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Distribution of response time, cortical, and cardiac correlates during emotional interference in persons with subclinical psychotic symptoms


Holper, Lisa K B; Aleksandrowicz, Alekandra; Müller, Mario; Ajdacic-Gross, Vladeta; Haker, Helene; Fallgatter, Andreas J; Hagenmuller, Florence; Kawohl, Wolfram; Rössler, Wulf (2016). Distribution of response time, cortical, and cardiac correlates during emotional interference in persons with subclinical psychotic symptoms. Frontiers in Behavioral Neuroscience:10:172.

Abstract

A psychosis phenotype can be observed below the threshold of clinical detection. The study aimed to investigate whether subclinical psychotic symptoms are associated with deficits in controlling emotional interference, and whether cortical brain and cardiac correlates of these deficits can be detected using functional near-infrared spectroscopy (fNIRS). A data set derived from a community sample was obtained from the Zurich Program for Sustainable Development of Mental Health Services. 174 subjects (mean age 29.67 ± 6.41, 91 females) were assigned to four groups ranging from low to high levels of subclinical psychotic symptoms (derived from the Symptom Checklist-90-R). Emotional interference was assessed using the emotional Stroop task comprising neutral, positive, and negative conditions. Statistical distributional methods based on delta plots [behavioral response time (RT) data] and quantile analysis (fNIRS data) were applied to evaluate the emotional interference effects. Results showed that both interference effects and disorder-specific (i.e., group-specific) effects could be detected, based on behavioral RTs, cortical hemodynamic signals (brain correlates), and heart rate variability (cardiac correlates). Subjects with high compared to low subclinical psychotic symptoms revealed significantly reduced amplitudes in dorsolateral prefrontal cortices (interference effect, p < 0.001) and middle temporal gyrus (disorder-specific group effect, p < 0.001), supported by behavioral and heart rate results. The present findings indicate that distributional analyses methods can support the detection of emotional interference effects in the emotional Stroop. The results suggested that subjects with high subclinical psychosis exhibit enhanced emotional interference effects. Based on these observations, subclinical psychosis may therefore prove to represent a valid extension of the clinical psychosis phenotype.

Abstract

A psychosis phenotype can be observed below the threshold of clinical detection. The study aimed to investigate whether subclinical psychotic symptoms are associated with deficits in controlling emotional interference, and whether cortical brain and cardiac correlates of these deficits can be detected using functional near-infrared spectroscopy (fNIRS). A data set derived from a community sample was obtained from the Zurich Program for Sustainable Development of Mental Health Services. 174 subjects (mean age 29.67 ± 6.41, 91 females) were assigned to four groups ranging from low to high levels of subclinical psychotic symptoms (derived from the Symptom Checklist-90-R). Emotional interference was assessed using the emotional Stroop task comprising neutral, positive, and negative conditions. Statistical distributional methods based on delta plots [behavioral response time (RT) data] and quantile analysis (fNIRS data) were applied to evaluate the emotional interference effects. Results showed that both interference effects and disorder-specific (i.e., group-specific) effects could be detected, based on behavioral RTs, cortical hemodynamic signals (brain correlates), and heart rate variability (cardiac correlates). Subjects with high compared to low subclinical psychotic symptoms revealed significantly reduced amplitudes in dorsolateral prefrontal cortices (interference effect, p < 0.001) and middle temporal gyrus (disorder-specific group effect, p < 0.001), supported by behavioral and heart rate results. The present findings indicate that distributional analyses methods can support the detection of emotional interference effects in the emotional Stroop. The results suggested that subjects with high subclinical psychosis exhibit enhanced emotional interference effects. Based on these observations, subclinical psychosis may therefore prove to represent a valid extension of the clinical psychosis phenotype.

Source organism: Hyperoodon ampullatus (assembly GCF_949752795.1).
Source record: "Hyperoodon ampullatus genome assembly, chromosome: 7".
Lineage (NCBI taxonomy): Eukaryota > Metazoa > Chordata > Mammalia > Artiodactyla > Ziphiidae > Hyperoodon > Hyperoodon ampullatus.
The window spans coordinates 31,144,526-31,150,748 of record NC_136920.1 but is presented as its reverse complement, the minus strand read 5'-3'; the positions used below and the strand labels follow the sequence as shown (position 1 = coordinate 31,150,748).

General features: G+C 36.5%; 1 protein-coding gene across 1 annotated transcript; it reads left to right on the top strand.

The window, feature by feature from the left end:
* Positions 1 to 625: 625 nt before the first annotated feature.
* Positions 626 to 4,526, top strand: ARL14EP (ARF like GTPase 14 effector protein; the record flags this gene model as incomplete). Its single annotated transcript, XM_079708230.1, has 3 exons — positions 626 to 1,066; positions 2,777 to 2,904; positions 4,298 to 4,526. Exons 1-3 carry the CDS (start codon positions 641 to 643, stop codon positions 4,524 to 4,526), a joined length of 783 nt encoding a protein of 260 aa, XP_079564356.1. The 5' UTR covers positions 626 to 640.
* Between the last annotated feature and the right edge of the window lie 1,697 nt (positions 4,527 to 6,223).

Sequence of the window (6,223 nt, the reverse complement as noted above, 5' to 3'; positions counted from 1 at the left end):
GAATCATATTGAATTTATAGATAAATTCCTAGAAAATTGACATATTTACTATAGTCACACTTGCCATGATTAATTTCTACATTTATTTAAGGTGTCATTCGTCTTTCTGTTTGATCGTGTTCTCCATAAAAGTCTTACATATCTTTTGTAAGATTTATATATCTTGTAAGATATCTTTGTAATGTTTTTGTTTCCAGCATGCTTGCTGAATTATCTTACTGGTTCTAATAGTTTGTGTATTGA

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Additional indexing

Item Type:Journal Article, refereed, original work
Communities & Collections:04 Faculty of Medicine > Institute of Biomedical Engineering
Dewey Decimal Classification:170 Ethics
610 Medicine & health
Uncontrolled Keywords:epidemiology, paranoid ideation, psychoticism, emotional Stroop, delta plot, quantile analysis, fNIRS
Language:English
Date:2016
Deposited On:13 Sep 2016 08:17
Last Modified:08 Dec 2017 20:22
Publisher:Frontiers Research Foundation
ISSN:1662-5153
Free access at:Publisher DOI. An embargo period may apply.
Publisher DOI:https://doi.org/10.3389/fnbeh.2016.00172

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